Fallen from Babel

San Francisco Theological Seminary

Inclusive Conversations, Newborn Babies, Dominican Seminarians, and Speaking in Tongues. Visiting San Francisco Theological Seminary and the wonderful aftermath that followed.

What is this place that lives on a hill looking over God’s creation? Could it be heaven? I always knew that the land surrounding San Fran was beautiful, but my God I was not expecting this. Nestled in the mountains of Marin, in the tiny town of San Anselmo, there is a modern day castle where theologians and future ministry professionals live and learn. I walked into Inquirer’s Weekend at SFTS expecting to hate it. My preconceived notions were put to the test.

Different Voices

Looking at the prospective students that I was a part of, this group in particular has been the most diverse than any of the other seminary tours to date. What is interesting to note is that the diversity was not just in skin color but also in age and most prominently in denomination. This weekend was free of the word “Montreat*,” and signaled the fact that only a handful of Presbyterians were present. Being a Presbyterian Seminary (and also being Presbyterian myself) it was apparent how different our denominational schools of thought are. It was good to see how other denominations handle non-common conversations and coexist in a fully loving if not always fulling understanding relationship with one another.

Allocentric Listening

Fully giving yourself to listen.
~Rev. Dr. Jana L. Childers, Dean

Sitting amongst the current students of Theology II, taught by Rev. Dr. Gregory Love, we covered a lesson on the justification of grace by faith alone. That is, to discuss that we are accepted into the kingdom of God not by our actions but by the sacrifice of Jesus Christ (and the proclamation of that sacrifice). I expected this conversation, and the one that followed at the Beer and Theology group, to be full of communally accepted norms in understanding grace. Had the preachers I grew up with walked into that classroom, there would have been shouts of “blasphemy!”

I have internally been exploring, for several years now, the concept of universal reconciliation, the idea that everyone is going to heaven regardless of faith, sin, religion, creed, proclamations, or heart. This is to ask, do we need to claim Jesus Christ as our personal Lord and Savior? I know many non-christians whose actions outperform my own (and my contemporaries). What of them? Do they not belong in heaven? This is of course a giant rabbit hole as faith vs. works tells us that our belief is the ticket to heaven, not our actions. Then again Jesus tells us that what we do for the least of these, we do for him (Matthew 25:40). Furthermore Jesus made the sacrifice for us, so that we don’t have to perform an action… isn’t proclaiming a faith an action? I digress, this is a longer conversation in the making (truly I tell you what will come of the future). Sitting in this class was the first time in my life I heard someone else make similar assumptions in a public setting. There were no lightning bolts, the earth did not quake, no fire engulfed the room. Then we prayed.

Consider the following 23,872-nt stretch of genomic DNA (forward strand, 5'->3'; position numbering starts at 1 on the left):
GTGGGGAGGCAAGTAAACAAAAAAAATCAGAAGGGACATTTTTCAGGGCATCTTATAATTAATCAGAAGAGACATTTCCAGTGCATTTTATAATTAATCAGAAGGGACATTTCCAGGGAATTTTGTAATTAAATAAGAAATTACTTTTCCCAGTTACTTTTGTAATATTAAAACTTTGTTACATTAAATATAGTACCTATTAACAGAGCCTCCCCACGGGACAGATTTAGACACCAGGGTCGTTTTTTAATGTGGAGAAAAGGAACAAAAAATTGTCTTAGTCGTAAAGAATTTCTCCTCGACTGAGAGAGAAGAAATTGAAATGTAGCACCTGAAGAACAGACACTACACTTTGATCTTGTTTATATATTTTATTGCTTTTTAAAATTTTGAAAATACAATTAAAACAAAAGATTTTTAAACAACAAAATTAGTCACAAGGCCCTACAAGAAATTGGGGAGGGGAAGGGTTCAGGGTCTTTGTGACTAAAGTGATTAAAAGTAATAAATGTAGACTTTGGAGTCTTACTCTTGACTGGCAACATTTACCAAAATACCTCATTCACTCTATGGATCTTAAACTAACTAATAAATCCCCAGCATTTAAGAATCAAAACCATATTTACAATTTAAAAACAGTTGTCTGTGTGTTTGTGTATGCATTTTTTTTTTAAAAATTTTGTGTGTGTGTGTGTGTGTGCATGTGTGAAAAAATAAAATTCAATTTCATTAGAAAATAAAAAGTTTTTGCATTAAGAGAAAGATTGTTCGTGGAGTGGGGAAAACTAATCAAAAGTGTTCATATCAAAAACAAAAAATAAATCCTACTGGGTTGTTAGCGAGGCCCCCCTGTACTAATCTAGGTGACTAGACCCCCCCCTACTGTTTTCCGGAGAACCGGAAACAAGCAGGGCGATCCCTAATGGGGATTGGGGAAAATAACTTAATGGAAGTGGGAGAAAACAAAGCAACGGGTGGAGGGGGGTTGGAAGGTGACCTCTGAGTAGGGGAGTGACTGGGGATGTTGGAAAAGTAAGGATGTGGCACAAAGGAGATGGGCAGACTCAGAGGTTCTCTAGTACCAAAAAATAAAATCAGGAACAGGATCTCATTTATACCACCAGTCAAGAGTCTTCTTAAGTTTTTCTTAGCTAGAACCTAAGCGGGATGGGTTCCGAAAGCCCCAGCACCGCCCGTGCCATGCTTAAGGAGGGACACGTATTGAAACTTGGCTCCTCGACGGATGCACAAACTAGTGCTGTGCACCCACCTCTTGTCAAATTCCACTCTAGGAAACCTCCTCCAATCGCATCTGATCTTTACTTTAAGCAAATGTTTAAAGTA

It is only Christianity that cares about what you think, Other religions care about what you’re doing.
~Rev. Dr. Gregory Love

I can’t remember at which point exactly, but one of my fellow prospective students got the happy news that she was a grandmother. If you know me then you know my obsession with babies. I contained my squeal to a pitch only dogs could hear and made sure I saw a picture during one of our meal breaks. Welcome to the world April Elizabeth.

The Dominican Experience

Within five minutes of introducing myself to the Assistant Director of Admissions (Kristin Dableo-Martel) I found out that I would not be the only Dominican on campus. To think that in all these years of living in San Francisco, just across the bridge there was another.